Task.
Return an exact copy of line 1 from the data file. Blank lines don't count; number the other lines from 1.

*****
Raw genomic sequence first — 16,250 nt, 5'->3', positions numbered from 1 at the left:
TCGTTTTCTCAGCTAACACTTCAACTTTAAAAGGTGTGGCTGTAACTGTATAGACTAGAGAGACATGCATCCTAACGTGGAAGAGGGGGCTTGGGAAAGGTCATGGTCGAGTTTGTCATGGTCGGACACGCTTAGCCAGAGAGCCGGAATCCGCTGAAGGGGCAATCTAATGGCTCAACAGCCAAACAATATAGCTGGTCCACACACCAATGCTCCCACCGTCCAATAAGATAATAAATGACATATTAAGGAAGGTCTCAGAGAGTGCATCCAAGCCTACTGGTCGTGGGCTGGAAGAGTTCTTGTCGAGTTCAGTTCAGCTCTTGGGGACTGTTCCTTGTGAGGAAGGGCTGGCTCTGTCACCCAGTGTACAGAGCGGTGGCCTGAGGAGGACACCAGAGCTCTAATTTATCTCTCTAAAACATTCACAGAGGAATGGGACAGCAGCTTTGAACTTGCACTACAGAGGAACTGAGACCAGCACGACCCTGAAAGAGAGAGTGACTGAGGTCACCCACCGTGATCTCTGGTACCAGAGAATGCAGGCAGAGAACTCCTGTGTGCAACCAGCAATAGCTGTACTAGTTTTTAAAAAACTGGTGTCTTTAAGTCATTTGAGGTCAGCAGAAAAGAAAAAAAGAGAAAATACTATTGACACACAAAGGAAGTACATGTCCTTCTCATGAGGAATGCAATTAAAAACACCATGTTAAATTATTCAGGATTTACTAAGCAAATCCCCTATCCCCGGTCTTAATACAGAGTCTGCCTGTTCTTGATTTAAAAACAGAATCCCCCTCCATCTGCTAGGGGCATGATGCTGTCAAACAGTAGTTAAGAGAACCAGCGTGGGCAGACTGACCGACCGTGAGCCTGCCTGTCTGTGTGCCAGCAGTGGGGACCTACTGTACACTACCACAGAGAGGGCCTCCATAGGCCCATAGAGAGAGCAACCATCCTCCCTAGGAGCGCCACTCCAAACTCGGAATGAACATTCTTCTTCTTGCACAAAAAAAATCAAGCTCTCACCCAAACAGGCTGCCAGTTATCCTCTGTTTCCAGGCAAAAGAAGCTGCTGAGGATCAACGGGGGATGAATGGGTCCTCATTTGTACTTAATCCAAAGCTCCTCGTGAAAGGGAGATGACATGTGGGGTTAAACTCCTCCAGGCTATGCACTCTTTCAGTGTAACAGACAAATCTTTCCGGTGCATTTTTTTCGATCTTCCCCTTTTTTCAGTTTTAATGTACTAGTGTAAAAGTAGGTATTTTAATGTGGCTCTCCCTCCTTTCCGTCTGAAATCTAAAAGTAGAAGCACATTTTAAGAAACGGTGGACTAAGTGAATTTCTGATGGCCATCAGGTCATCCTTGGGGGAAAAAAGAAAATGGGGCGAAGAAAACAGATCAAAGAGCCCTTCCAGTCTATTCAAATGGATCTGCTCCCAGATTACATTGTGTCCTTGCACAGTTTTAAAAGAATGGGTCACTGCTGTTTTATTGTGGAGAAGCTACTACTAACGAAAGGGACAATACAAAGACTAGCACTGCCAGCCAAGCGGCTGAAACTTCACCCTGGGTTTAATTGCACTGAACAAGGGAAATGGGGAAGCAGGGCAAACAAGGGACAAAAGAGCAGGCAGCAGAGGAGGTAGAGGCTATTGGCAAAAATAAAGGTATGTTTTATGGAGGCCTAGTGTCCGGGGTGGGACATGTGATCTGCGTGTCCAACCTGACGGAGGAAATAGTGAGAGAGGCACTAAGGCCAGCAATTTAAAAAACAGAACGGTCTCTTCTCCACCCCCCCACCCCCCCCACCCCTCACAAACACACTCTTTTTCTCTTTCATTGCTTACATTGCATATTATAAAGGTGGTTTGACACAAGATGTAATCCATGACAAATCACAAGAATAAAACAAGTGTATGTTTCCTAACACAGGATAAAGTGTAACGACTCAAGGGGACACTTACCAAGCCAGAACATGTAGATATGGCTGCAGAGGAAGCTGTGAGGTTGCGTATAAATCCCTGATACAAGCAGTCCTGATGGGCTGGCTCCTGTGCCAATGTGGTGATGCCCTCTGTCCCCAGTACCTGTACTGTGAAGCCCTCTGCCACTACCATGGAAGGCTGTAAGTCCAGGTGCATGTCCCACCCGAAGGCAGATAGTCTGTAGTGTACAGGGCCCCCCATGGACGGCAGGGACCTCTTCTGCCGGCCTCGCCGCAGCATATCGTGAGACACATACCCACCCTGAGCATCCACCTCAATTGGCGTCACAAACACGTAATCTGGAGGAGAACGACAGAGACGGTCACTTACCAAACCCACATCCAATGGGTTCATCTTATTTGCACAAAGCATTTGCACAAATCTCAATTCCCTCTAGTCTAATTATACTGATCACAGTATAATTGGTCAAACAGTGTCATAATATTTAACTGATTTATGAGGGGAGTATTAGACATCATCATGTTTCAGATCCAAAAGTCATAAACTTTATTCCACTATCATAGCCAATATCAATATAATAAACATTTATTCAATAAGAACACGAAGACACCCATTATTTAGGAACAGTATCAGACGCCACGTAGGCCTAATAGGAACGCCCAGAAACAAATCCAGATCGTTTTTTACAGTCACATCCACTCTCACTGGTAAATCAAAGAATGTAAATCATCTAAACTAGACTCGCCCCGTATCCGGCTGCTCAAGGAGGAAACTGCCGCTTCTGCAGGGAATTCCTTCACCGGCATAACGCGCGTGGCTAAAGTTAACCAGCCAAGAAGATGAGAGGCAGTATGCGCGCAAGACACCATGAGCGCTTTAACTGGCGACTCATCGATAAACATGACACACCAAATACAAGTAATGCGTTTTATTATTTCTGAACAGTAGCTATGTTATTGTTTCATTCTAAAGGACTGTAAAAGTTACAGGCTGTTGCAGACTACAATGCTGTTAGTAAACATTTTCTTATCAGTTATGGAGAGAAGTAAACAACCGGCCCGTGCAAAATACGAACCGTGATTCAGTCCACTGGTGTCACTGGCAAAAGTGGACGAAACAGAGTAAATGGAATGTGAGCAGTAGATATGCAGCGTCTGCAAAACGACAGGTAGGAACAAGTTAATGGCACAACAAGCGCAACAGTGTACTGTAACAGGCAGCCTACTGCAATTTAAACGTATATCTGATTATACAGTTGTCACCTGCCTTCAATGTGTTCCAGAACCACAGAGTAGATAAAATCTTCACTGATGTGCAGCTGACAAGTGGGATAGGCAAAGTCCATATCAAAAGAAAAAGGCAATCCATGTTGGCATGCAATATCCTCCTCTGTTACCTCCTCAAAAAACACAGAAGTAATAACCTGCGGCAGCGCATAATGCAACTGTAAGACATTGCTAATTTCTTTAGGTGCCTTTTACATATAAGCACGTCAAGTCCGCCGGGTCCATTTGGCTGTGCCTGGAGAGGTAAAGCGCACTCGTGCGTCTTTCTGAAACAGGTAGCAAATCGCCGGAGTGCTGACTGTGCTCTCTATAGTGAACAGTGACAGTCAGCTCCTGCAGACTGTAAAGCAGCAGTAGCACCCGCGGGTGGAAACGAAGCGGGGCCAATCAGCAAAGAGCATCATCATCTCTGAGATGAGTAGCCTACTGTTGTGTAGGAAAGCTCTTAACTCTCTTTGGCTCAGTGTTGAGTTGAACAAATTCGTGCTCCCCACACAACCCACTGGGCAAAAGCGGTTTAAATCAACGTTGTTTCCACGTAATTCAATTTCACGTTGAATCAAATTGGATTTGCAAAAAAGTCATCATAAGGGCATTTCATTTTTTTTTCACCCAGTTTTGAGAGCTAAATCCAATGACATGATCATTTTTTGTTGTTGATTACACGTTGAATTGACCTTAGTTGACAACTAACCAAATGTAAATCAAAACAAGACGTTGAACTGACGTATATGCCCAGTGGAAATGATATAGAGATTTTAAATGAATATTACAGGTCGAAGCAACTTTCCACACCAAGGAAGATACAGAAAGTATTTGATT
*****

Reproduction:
Raw genomic sequence first — 16,250 nt, 5'->3', positions numbered from 1 at the left: